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Pangasinan State University


Urdaneta City, Pangasinan


Course Title: Principles and Practices of Literature Teaching

Issues and Concern in Teaching Philippine Literature in the 21st Century

I. Introduction
The 21st century is upon us. The role of educational institutions to prepare students for the types of skills
needed for them to live and work in the 21st century has never been more crucial and there is a strong sense
of urgency to equip our students for “jobs and technologies that don’t yet exist…in order to solve problems
that we don’t even know are problems yet” (Riley, as quoted in Crutcher, 2011). Educators everywhere are
facing this challenge and the solution appears to be to work in partnerships with businesses and policymakers.
The skills that will form the basis for 21st century curricula emphasize communication, collaboration,
problem solving, citizenship, and digital fluency. 21st century skills have been internationally categorized
into four broad categories: ways of thinking, ways of working, tools for working and skills for living in the
world. The identified two major skills areas, collaborative problem-solving and ICT literacy.
With 21st century skills being the main driving force behind economic, and ultimately education policies,
the question then is where does Literature, or for that matter the Humanities, fit in?
II. Discussion
The humanities, in general, include the study of languages, literature, history, philosophy, religion as well
as visual and performing arts. It is “the study of our cultural pasts, the experiences and the ideas and the art
works from those pasts” (Bassett, 2008, p. 10). Although, according to Bassett, the change in humanities
education towards “becoming more inclusive…benefiting more from technology…more global in
perspective” (p. 8), and the belief that “knowledge and understanding of history, literature, and art can enrich
our lives” (p. 11) speaks well for humanities education, its future remains uncertain.
One of the challenges is to help students to relate what they have learnt in the humanities to current issues
of the 21st century and looking at them with new perspectives. This ability to “connect” what has been studied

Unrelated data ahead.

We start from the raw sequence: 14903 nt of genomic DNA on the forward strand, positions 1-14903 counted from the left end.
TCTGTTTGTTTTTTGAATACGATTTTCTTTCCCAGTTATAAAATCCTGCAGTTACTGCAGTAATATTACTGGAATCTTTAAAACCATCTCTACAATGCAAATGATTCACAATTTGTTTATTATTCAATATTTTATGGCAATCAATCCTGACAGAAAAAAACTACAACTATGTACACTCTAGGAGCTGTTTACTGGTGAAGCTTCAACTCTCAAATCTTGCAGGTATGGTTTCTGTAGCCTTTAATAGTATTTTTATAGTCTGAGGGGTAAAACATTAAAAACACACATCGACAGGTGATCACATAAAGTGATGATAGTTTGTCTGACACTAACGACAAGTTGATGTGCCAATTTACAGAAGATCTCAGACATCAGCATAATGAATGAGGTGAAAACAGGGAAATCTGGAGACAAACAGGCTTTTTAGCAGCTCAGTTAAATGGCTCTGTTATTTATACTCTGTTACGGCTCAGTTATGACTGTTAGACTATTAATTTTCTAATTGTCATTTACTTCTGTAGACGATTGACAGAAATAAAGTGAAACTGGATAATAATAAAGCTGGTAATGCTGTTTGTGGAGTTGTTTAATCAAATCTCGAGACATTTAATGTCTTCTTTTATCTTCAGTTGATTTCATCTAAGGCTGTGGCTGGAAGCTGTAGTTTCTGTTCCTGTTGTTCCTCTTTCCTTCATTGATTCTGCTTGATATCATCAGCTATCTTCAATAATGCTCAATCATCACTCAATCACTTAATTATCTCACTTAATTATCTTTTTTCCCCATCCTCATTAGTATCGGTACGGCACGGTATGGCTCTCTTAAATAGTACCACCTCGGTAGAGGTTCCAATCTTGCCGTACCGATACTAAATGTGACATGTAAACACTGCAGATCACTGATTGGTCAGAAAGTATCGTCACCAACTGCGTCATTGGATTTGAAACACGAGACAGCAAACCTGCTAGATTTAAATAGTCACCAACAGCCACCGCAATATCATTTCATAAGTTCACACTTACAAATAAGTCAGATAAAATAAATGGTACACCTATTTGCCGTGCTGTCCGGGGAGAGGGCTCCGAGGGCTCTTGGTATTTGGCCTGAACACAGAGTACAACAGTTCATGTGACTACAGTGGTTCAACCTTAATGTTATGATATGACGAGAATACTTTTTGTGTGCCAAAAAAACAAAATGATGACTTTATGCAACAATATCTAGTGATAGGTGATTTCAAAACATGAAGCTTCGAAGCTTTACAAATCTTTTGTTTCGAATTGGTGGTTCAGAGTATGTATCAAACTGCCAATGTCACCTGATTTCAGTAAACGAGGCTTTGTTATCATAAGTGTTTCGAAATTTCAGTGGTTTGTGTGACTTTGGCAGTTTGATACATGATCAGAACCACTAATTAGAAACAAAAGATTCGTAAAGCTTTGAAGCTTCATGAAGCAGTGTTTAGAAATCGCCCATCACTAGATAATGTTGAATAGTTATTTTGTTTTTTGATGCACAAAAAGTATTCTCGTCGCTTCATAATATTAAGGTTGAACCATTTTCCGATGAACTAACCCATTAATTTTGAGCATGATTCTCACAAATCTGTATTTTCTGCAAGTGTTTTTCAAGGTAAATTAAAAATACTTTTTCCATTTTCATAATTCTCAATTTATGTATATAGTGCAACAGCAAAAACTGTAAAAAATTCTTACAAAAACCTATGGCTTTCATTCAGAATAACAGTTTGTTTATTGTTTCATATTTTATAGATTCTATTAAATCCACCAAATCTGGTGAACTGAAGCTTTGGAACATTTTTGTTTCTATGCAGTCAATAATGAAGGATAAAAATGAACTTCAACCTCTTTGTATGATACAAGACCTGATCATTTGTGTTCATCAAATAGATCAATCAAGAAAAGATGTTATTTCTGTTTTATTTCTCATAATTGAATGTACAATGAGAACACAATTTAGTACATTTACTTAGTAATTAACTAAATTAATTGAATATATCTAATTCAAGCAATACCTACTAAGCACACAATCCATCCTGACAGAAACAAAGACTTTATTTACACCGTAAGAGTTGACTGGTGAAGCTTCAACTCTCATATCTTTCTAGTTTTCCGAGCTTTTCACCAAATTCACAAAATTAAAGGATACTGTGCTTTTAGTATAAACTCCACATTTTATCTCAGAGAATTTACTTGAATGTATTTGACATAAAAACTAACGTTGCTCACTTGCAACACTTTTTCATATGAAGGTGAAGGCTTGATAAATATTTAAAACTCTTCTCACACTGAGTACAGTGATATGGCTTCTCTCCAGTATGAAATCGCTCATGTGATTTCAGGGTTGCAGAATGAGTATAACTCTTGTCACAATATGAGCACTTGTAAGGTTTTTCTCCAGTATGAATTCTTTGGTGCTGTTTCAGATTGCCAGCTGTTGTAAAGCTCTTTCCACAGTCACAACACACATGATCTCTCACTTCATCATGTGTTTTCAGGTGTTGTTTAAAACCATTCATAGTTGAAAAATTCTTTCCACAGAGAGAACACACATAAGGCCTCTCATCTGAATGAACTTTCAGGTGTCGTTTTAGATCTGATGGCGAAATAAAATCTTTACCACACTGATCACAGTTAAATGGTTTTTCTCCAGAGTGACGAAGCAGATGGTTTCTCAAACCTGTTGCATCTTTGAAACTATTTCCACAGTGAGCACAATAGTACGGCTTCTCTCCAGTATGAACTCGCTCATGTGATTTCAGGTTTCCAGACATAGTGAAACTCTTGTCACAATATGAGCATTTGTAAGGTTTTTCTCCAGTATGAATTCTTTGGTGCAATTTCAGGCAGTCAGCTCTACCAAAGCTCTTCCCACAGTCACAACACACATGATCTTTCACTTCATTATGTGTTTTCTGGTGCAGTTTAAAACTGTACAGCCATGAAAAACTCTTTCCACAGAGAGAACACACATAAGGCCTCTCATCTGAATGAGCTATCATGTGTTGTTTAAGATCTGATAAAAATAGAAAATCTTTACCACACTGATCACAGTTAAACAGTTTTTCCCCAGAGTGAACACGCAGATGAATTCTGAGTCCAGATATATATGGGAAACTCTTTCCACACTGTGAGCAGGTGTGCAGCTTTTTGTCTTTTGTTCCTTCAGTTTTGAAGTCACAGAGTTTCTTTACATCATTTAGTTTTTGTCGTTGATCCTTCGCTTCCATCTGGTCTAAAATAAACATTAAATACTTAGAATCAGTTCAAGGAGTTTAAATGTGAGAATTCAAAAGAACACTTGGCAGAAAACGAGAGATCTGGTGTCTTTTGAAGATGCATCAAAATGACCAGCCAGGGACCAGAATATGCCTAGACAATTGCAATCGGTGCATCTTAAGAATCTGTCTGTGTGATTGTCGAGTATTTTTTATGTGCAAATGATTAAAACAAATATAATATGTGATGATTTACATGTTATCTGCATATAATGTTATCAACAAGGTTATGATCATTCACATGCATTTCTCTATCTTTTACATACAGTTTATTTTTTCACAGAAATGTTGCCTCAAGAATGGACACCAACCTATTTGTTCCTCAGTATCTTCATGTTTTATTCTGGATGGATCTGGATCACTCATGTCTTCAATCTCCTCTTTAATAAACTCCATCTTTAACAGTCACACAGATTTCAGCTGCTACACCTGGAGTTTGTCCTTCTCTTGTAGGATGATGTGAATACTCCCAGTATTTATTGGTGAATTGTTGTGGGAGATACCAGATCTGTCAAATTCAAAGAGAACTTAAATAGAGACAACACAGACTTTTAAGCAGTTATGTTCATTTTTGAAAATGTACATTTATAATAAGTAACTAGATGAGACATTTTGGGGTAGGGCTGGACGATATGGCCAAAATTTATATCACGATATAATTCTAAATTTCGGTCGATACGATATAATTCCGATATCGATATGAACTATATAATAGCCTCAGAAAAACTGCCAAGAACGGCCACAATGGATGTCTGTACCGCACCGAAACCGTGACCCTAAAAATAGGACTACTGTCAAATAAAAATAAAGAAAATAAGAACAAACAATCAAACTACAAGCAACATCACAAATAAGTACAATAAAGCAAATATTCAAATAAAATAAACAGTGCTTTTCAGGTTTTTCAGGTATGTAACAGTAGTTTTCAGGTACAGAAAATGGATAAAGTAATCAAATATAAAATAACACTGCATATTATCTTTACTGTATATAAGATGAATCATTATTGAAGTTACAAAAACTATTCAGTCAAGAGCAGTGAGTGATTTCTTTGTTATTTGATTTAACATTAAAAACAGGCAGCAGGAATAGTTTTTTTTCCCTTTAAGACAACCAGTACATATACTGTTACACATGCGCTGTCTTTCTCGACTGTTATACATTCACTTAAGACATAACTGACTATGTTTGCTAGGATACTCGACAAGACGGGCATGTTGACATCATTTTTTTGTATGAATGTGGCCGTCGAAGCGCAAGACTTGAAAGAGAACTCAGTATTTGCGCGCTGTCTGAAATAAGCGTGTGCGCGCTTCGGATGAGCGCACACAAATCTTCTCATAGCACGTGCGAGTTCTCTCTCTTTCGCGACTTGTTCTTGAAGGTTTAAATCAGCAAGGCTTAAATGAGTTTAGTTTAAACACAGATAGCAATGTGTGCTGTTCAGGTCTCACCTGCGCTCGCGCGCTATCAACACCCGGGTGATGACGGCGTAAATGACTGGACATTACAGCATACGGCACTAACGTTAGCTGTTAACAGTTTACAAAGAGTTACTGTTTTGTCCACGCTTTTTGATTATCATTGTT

to current “social and technological issues” (p. 17) is what is needed to ensure the future of humanities
Our country still faces an old-aged issue and concern to sustain the interest of learning literature.
Philippine literature is an important subject to the Filipinos. This is a treasure given by our ancestors; however,
today’s society Filipino youth remains adverse.
Antonio, 2015 stated that Filipinos youth ignore literature. This generation is losing their interest on their
own cultural roots because of colonial mentality. The assimilation of other culture is rapidly increasing and
spreading throughout the country.
Donoghue (2010), maintains that no one cares whether the humanities can survive the 21st century. He
contends that the humanities “simply don’t have a place in the emergent curriculum of the 21st century” (p.
5) and ponders the possibility of the humanities surviving without academic institutions.
Virgilio Almario, a national artist said in an article “Tagalog is jologs and other problems in Philippine
literature”. The mindset of Filipinos that English is better language than their vernacular is the reasons why
Philippine literature is sliding away from the Filipino. (De Guzman, 2016).
Colonial mentality negatively affects the youth’s knowledge about their literature. With no one taking
action, it might be a one-way battle.
The Youth’s lack of interest greatly affects the state of Philippine literature. It is vital to consider the